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To defeat Covid-19, the world desperately needs international cooperation

By Myles Leo | June 4th 2020 at 12:00:00 GMT +0300

The scale of the Covid-19 pandemic, which our country has been fighting over the course of the past few months, has shown us the importance of international relationships in overcoming this silent enemy.

As part of these international efforts, President Uhuru will this month chair the first virtually held meeting of the Organisation of the African, Caribbean and Pacific States (OACPS).

This organisation, comprised of 79 African, Caribbean and Pacific states, was founded in 1975 to encourage collaboration on common issues including economics and development, as well as facing joint challenges.

And never has the importance of working together to face joint challenges been as important as it is today.

Covid 19 Time Series


This meeting, titled the “Inter-sessional Summit on Transcending Covid-19”, will be chaired by Uhuru, the current rotating President of the organisation.

Considering the successful measures implemented thus far in our country and many other OACPS nations to contain the virus, sharing strategies will be high on the agenda. 

A statement by the OACPS leadership paraphrased this well, explaining that A coordinated approach is required in efforts to control and manage the multiplicity of threats, including economic and humanitarian challenges posed by the pandemic”.

This collaborative approach has mirrored similar statements made by our own president who in a recent virtual meeting with other East African leaders stated, “A unified stand is what we need to combat this pandemic in the region”.

Advocating for international cooperation in times of emergency might not at first glance appear to be a revolutionary approach. However, the history of relations between states tells us that in times of need, states more often than not ignore opportunities for cooperation and put their own well-being first.

This has been seen extensively in the battle against Covid-19, with states vying, often violently, for personal protective equipment (PPE) for their medical personnel as well as for much needed international funding. 

Just look at the United States, a country which under normal circumstances prides itself on an unwavering commitment to fostering cooperation and assisting partners globally. However, the current crisis it has been facing at home has significantly limited its ability to do so. This has required the American government to drastically cut global development programs and even impinge on free market principles and prevent the export of much needed PPE to some of its closest partners. 

Uhuru has understood, however, that independent actions by individual states will not bring an end to this pandemic. Viruses do not stop at international borders.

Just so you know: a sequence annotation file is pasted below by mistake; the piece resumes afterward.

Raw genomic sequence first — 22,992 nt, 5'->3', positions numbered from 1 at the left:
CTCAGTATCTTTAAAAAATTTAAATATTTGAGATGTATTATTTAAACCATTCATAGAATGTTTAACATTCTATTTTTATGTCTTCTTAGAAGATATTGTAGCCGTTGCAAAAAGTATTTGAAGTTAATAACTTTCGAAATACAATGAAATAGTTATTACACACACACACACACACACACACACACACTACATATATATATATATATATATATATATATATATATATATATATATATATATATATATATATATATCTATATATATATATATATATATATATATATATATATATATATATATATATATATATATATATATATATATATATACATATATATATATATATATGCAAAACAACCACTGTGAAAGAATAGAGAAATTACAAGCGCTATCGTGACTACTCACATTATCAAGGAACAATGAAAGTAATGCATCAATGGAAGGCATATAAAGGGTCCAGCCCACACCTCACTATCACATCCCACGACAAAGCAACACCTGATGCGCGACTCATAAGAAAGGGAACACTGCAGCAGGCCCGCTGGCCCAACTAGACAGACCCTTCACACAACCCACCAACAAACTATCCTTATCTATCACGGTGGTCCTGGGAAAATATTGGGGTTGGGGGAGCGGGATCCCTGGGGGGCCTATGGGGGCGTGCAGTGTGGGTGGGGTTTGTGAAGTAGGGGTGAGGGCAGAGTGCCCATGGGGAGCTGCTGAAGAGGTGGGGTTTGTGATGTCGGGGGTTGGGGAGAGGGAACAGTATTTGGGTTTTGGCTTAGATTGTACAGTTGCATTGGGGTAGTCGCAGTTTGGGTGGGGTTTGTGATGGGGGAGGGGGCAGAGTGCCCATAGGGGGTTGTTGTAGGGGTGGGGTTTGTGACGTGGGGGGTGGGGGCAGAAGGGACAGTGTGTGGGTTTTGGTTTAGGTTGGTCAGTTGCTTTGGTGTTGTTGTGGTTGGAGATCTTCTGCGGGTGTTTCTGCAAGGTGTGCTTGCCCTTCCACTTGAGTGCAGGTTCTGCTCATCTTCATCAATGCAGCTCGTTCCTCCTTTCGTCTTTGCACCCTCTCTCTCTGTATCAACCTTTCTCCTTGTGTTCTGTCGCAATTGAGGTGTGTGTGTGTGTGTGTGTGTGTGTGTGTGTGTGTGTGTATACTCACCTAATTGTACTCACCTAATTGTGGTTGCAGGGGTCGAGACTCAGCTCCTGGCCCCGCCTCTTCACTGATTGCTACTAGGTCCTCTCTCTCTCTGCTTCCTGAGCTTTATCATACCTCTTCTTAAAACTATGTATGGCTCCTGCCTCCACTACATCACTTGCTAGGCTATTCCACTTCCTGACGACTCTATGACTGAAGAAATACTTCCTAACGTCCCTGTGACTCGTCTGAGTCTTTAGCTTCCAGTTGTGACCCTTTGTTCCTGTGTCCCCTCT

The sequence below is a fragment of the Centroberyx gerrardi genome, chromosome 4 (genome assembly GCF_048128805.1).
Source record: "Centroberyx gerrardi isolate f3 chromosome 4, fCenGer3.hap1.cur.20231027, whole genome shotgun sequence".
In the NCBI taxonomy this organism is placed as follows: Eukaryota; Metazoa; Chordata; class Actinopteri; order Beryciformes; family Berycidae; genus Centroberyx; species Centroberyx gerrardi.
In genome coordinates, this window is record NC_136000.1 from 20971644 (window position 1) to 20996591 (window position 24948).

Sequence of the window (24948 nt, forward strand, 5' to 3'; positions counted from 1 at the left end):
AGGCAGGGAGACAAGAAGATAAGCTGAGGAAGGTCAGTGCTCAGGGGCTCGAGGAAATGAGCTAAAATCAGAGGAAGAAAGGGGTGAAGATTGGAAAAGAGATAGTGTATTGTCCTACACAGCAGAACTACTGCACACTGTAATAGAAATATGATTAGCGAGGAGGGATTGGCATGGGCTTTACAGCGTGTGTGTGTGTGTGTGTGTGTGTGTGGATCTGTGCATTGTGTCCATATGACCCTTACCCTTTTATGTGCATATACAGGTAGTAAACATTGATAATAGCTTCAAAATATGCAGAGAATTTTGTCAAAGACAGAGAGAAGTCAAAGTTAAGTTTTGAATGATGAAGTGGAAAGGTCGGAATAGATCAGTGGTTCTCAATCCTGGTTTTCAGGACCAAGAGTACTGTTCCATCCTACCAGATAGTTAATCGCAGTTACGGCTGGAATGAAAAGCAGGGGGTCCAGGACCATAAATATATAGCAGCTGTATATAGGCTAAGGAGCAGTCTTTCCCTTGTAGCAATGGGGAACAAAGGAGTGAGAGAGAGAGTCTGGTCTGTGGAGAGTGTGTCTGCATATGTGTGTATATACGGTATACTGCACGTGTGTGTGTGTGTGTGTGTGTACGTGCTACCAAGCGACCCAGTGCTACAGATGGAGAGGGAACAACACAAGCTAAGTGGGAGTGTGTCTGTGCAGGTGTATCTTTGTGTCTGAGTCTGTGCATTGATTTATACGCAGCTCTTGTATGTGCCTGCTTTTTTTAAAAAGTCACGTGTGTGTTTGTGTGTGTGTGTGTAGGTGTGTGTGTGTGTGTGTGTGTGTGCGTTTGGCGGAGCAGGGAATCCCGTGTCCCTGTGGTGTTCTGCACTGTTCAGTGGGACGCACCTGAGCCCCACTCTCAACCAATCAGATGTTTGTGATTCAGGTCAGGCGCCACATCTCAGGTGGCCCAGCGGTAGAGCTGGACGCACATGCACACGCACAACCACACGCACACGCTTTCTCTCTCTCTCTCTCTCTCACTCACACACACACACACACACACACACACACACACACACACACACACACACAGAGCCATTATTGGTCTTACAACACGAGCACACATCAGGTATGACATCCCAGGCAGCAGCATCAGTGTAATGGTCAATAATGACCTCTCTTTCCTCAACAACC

That is why Uhuru has made sure that his closest partners in what might be the biggest challenge of his presidential career are Rwandan President Paul Kagame, Ugandan President Yoweri Museveni and South Sudan President Kiir.

Aside for stopping the virus, this regional cooperation will prove instrumental in maintaining the flow of goods between countries and preventing an economic crisis that would surely come with the hermetic sealing of our border crossings. 

 International cooperation and particularly the sharing of technological knowhow which it facilitates, has also proven important in limiting the impact of the virus.

This has been seen most prominently in one of our country’s hardest hit sectors, agriculture. The virus has hit this sector particularly hard both in terms of the farmers’ ability to export already harvested crops and to adequately prepare for the coming year’s harvest. 

In order to help find solutions, the government has encouraged collaboration with international partners who are leaders in the field of research and development. These have included private sector entities with which our government maintains a working relationship, in countries such as the United States, United Kingdom, France and Israel. These already existing relationships have proven to be fertile ground for furthering cooperation in resolving challenges emerging from the current Covid-19 crisis.

Although crisis was the catalyst for the deepening of some of these international partnerships, relationships cultivated during this crisis will continue to serve the needs of our country long after the pandemic is gone.

Similarly, leadership displayed by our president during this global time of need will undoubtedly translate into future further regional and global leadership for our country. The new regional and global landscape which will emerge in the post Covid-19 era, will favour those who took advantage of the pandemic to establish and strengthen connections instead of utilising crisis to sow divisions.

Mr Leo is a public policy analyst 

[email protected]

Covid-19 Diplomacy International Relations
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